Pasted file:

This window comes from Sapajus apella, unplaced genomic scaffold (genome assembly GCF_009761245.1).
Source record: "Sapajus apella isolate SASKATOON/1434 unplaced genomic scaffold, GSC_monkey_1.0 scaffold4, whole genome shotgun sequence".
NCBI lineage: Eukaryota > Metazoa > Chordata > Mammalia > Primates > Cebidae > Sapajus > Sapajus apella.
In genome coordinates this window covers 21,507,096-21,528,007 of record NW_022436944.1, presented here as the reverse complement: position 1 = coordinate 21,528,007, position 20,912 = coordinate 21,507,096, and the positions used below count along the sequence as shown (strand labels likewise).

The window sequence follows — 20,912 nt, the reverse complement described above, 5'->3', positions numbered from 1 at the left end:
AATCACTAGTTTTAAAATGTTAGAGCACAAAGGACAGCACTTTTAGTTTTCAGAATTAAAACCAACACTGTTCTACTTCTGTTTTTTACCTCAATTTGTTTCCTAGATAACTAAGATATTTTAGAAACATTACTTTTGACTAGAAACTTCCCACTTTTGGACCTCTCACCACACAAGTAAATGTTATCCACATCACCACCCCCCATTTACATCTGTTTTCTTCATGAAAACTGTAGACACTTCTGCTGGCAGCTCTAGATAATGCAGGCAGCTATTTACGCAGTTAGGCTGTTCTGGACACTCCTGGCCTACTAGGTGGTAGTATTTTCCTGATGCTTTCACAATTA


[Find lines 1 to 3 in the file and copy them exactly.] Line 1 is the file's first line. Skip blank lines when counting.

This window comes from Sapajus apella, unplaced genomic scaffold (genome assembly GCF_009761245.1).
Source record: "Sapajus apella isolate SASKATOON/1434 unplaced genomic scaffold, GSC_monkey_1.0 scaffold4, whole genome shotgun sequence".
NCBI lineage: Eukaryota > Metazoa > Chordata > Mammalia > Primates > Cebidae > Sapajus > Sapajus apella.